jpepsy.oxfordjournals.org

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Vaccines Derived from Patients’ Tumor Cells Are Individualizing Cancer Treatment

Posted: June 26, 2010 at 8:16 am


The first discovery of a cancer gene marker--the BRAF oncogene for melanoma and colorectal malignancies--back in 2002 changed the way many researchers thought about cancer treatment. Rather than approach the disease based on what region of the body it stemmed from, scientists began to identify cancers in terms of their genetic signatures. Researchers now recognize more than 200 kinds of cancer--all genetically unique. [More]

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Cancer - Health - Conditions and Diseases - Colorectal cancer - Management of cancer

International Stem Cell Corporation (ISCO.OB) Announces New Patent Issuance Under License Agreement

Posted: June 25, 2010 at 8:15 am


International Stem Cell Corporation (OTCBB:ISCO), http://www.intlstemcell.com, a California-based biotechnology company focused on therapeutic and research products, congratulates Advanced Cell Technology, Inc. (ACT) on the issuance of its recent patent, U.S. Patent Number 7,736,896, covering a method for producing retinal pigment epithelial cells.

As licensee of the retinal cell technology covered by this ACT patent, ISCO looks forward to building on this discovery, either independently or in collaboration with ACT, with the goal of advancing the search for treatment of such diseases as Macular Degeneration and Retinitis Pigmentosa, leading causes of blindness in adults, both in the US and the World.

In addition to its licensed interest in the ACT patent, ISCO is developing its own proprietary technology for creating and implanting retinal pigment epithelial (RPE) cells that may be usable either in conjunction with its licensed technology from ACT or independently.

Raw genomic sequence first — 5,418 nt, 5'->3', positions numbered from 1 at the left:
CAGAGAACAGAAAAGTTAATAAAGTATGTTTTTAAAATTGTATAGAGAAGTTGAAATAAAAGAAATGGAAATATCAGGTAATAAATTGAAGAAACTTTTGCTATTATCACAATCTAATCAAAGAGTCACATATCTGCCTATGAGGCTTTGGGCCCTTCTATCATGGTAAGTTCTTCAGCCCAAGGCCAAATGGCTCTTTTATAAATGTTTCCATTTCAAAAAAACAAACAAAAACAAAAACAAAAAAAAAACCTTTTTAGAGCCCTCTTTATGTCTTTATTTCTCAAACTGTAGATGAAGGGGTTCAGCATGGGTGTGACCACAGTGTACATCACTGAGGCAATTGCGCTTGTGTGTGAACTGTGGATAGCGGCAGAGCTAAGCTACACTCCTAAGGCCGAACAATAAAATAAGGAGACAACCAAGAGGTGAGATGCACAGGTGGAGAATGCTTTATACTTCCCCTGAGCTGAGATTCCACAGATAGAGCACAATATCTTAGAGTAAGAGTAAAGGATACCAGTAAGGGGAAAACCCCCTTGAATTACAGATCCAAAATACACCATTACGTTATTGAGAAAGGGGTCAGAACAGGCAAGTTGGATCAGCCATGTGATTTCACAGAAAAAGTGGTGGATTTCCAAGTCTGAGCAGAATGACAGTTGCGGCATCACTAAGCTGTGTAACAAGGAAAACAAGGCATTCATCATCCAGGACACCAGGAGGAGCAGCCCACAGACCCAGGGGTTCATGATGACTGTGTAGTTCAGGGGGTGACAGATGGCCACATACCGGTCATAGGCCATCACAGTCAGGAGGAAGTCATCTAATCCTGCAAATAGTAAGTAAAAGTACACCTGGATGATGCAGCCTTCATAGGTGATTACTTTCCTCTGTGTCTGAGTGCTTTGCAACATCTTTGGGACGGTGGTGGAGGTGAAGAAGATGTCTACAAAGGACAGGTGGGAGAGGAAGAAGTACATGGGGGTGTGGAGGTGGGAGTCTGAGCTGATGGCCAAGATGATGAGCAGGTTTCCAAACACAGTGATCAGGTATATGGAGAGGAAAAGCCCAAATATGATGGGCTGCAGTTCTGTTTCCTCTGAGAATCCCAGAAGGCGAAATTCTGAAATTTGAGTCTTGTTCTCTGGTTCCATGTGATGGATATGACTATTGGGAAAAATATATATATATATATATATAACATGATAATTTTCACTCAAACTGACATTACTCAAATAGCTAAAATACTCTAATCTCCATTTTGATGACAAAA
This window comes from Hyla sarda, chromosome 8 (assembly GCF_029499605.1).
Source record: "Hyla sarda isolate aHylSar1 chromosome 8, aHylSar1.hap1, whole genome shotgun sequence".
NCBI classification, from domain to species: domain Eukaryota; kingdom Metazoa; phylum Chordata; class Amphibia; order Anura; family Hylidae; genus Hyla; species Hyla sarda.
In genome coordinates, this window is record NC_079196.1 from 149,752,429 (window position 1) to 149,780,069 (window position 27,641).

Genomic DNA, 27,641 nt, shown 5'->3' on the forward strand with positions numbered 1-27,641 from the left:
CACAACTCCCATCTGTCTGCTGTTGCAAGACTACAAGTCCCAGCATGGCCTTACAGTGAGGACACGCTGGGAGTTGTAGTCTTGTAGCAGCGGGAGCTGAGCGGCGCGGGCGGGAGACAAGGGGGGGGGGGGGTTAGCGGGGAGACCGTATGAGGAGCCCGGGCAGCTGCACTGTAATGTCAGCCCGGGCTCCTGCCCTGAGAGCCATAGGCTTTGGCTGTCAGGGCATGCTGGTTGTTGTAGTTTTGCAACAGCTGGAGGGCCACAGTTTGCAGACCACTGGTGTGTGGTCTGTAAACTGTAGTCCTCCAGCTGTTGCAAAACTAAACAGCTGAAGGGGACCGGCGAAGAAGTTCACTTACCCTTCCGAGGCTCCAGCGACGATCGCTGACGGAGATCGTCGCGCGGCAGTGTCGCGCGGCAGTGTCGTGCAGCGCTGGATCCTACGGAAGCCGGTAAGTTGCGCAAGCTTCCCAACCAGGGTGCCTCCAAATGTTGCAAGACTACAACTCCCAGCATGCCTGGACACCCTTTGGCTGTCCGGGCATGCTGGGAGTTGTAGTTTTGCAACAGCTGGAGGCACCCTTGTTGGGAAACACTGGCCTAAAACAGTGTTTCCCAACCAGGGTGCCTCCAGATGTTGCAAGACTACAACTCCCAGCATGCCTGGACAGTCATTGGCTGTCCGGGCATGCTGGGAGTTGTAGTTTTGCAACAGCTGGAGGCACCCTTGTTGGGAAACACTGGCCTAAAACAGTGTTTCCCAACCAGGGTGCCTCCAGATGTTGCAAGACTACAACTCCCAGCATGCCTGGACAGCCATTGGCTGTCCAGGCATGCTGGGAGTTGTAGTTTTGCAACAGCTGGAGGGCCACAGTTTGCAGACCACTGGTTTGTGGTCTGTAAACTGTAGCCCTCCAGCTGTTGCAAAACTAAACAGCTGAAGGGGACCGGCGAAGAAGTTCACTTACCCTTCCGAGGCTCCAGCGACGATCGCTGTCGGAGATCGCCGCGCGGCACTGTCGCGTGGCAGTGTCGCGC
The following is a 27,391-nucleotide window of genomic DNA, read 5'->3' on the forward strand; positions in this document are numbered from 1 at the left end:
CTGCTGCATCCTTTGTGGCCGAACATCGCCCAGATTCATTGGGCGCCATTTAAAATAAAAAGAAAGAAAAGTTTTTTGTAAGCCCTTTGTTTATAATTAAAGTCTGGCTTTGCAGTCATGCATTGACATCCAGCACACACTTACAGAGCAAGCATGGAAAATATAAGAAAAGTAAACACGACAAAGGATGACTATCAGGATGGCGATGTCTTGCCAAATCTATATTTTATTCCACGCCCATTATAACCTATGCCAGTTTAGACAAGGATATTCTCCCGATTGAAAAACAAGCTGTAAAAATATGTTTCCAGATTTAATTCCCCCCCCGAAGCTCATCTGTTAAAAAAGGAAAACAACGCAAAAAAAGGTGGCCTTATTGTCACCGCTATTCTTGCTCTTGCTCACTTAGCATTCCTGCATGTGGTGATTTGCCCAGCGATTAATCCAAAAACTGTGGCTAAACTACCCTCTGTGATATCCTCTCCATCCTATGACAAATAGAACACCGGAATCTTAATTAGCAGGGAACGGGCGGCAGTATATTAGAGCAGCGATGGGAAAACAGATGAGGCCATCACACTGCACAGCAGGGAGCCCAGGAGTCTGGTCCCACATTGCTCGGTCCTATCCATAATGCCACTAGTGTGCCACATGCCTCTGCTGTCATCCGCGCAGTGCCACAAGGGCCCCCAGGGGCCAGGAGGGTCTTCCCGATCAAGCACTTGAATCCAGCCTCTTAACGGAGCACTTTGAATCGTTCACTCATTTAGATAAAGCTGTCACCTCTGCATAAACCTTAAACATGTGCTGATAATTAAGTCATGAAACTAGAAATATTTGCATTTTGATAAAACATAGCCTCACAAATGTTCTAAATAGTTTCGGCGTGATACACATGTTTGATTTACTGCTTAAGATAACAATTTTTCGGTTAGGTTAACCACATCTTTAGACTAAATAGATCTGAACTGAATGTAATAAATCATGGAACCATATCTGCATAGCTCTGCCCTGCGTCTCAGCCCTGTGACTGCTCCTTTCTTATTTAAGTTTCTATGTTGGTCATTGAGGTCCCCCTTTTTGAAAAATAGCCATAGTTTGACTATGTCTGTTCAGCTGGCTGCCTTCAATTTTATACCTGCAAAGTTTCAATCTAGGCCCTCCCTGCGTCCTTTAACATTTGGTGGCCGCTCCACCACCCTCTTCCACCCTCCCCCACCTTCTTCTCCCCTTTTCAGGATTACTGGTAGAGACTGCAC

'This is just one more example of the remarkable advancement in science toward the treatment of life's more dreaded diseases, and we are proud to be one of the leading pioneers in that effort,' said Kenneth Aldrich, Chairman of ISCO.

ABOUT INTERNATIONAL STEM CELL CORPORATION (ISCO.OB):

International Stem Cell Corporation is a California-based biotechnology company focused on therapeutic and research products. ISCO's core technology, parthenogenesis, results in creation of pluripotent human stem cells (hpSCs) from unfertilized oocytes (eggs). hpSCs avoid ethical issues associated with the use or destruction of viable human embryos. ISCO scientists have created the first parthenogenic, homozygous stem cell line that can be a source of therapeutic cells with minimal immune rejection after transplantation into hundreds of millions of individuals of differing sexes, ages and racial groups. This offers the potential to create the first true stem cell bank, UniStemCell(TM), while avoiding the ethical issue of using fertilized eggs. ISCO also produces and markets specialized cells and growth media for therapeutic research worldwide through its subsidiary Lifeline Cell Technology. More information is available at ISCO's website, http://www.internationalstemcell.com.

To subscribe to receive ongoing corporate communications please click on the following link: http://www.b2i.us/irpass.asp?BzID=1468&to=ea&s=0.

FORWARD-LOOKING STATEMENTS

Statements pertaining to anticipated technological developments and therapeutic applications, and other opportunities for the company and its subsidiary, along with other statements about the future expectations, beliefs, goals, plans, or prospects expressed by management constitute forward-looking statements. Any statements that are not historical fact (including, but not limited to statements that contain words such as "will," "believes," "plans," "anticipates," "expects," "estimates,") should also be considered to be forward-looking statements. Forward-looking statements involve risks and uncertainties, including, without limitation, risks inherent in the development and/or commercialization of potential products, uncertainty in the results of clinical trials or regulatory approvals, need and ability to obtain future capital, application of capital resources among competing uses, and maintenance of intellectual property rights. Actual results may differ materially from the results anticipated in these forward-looking statements and as such should be evaluated together with the many uncertainties that affect the company's business, particularly those mentioned in the cautionary statements found in the company's Securities and Exchange Commission filings. The company disclaims any intent or obligation to update these forward-looking statements.